It’s just a fact.
And I’ve eaten my fair share of lousy onion rings.
I’ve tried a whole lot of “best ever” recipes, only to find that they were dull, tasteless, limpy, batterless, too battered, messes of goo. And given how messy making them is, that’s really really frustrating.
Now this is not a great recipe. I’ve probably not found that yet, but this one is good. It comes out as pictured. Nice light batter that actually is strong enough to stay on the ring. Flavor it up with plenty of seasoning, and it goes nicely with your burger or ribs, or whatever it seems good to go with to you.
A tip or two to make it easier to do, and you are on your way.
- 1 large onion, cut in 1/4 inch slices, push the rings apart, and save the centers for some other use.
- 1 c flour (more or less)
- 1 tsp salt
- 1/2 tsp pepper
- 1 tsp cayenne
- 1 tbsp Old Bay seasoning
- 1 tsp baking powder
- 1 egg
- 1 1/2 c milk
- oil for frying
- Cut up the onions, and let sit for a few minutes to dry a bit.
- Heat up the oil. About 1 inch in depth. I’m thinking around 325° but frankly I don’t measure the temp, just a sizzle when you scatter a droplet of water on it. A bit higher than medium on the electric range.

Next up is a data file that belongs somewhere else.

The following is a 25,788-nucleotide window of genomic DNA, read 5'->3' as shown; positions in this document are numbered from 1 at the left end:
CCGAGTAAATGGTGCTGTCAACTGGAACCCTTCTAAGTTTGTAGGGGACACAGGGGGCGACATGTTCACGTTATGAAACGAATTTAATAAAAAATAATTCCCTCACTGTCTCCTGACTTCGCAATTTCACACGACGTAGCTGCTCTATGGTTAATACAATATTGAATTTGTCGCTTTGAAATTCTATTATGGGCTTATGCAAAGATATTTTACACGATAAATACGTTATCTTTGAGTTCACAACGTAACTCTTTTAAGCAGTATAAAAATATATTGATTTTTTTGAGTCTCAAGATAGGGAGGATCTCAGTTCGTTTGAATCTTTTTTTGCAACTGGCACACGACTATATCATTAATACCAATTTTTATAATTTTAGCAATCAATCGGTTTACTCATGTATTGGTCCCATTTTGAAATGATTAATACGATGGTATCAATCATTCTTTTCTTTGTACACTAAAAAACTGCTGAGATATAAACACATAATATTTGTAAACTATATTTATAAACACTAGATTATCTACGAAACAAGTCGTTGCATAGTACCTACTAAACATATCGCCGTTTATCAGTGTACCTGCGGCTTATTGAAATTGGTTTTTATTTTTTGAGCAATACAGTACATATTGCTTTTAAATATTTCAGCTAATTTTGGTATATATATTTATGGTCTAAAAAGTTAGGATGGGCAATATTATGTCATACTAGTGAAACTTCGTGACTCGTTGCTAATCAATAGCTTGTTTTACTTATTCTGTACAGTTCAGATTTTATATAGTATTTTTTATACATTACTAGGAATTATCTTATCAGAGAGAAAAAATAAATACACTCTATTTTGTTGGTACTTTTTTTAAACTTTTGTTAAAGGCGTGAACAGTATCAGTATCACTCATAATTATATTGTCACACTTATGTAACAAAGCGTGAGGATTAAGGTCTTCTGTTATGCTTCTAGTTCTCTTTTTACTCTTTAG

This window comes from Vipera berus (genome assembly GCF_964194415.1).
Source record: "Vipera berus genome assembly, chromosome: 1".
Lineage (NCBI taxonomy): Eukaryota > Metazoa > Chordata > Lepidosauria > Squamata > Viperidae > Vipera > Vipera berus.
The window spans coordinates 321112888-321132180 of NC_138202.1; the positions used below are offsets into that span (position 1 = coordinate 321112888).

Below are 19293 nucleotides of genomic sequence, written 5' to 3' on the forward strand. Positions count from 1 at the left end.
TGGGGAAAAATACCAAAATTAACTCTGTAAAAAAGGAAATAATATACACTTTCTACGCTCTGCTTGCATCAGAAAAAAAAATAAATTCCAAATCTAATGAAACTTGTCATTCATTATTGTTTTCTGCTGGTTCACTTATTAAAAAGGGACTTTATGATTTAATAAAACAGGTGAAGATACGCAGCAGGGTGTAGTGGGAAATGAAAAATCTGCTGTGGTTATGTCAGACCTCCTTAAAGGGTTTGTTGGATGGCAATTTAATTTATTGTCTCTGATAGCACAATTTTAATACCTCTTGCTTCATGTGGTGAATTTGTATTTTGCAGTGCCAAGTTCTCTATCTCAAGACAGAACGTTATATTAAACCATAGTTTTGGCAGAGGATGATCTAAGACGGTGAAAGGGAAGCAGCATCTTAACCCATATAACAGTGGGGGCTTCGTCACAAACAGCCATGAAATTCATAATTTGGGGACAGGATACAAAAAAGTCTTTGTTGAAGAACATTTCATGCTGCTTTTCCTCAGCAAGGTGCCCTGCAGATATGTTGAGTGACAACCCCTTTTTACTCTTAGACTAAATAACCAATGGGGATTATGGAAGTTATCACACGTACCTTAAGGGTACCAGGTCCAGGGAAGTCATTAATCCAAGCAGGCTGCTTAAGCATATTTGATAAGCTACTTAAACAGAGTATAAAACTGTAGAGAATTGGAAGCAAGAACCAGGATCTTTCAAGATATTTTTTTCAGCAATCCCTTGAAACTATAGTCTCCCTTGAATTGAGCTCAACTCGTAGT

- Mix all the dry ingredients with a whisk. Then add the milk and egg, whisking until smooth.
- Batter should be thick enough to coat the onion ring, and be visible. Drop one in and see how it goes. The batter should remain and should, after browning and turning look very much like the picture. The onion ring should sink into the batter, not sit on top, but not be so drippy watery that it is just wet. Got that? Your test ring will help you. Either add a bit more flour or more milk to get it right.
- Then continue on frying, removing rings as they are done and depositing them on a jelly roll pan lined with paper towel and covered with a cooling rack. Place in a 250° oven to keep warm and crisp until ready to eat.
Note: I use two wooden skewers. One to fish out the onion ring from the batter and drop it in the oil, and another to turn it over and fish it out of the oil. This makes the process ever so less messy. No hands, no gummy mess with a pair of tongs.
Also, adjust seasonings as you desire. The cayenne is optional of course.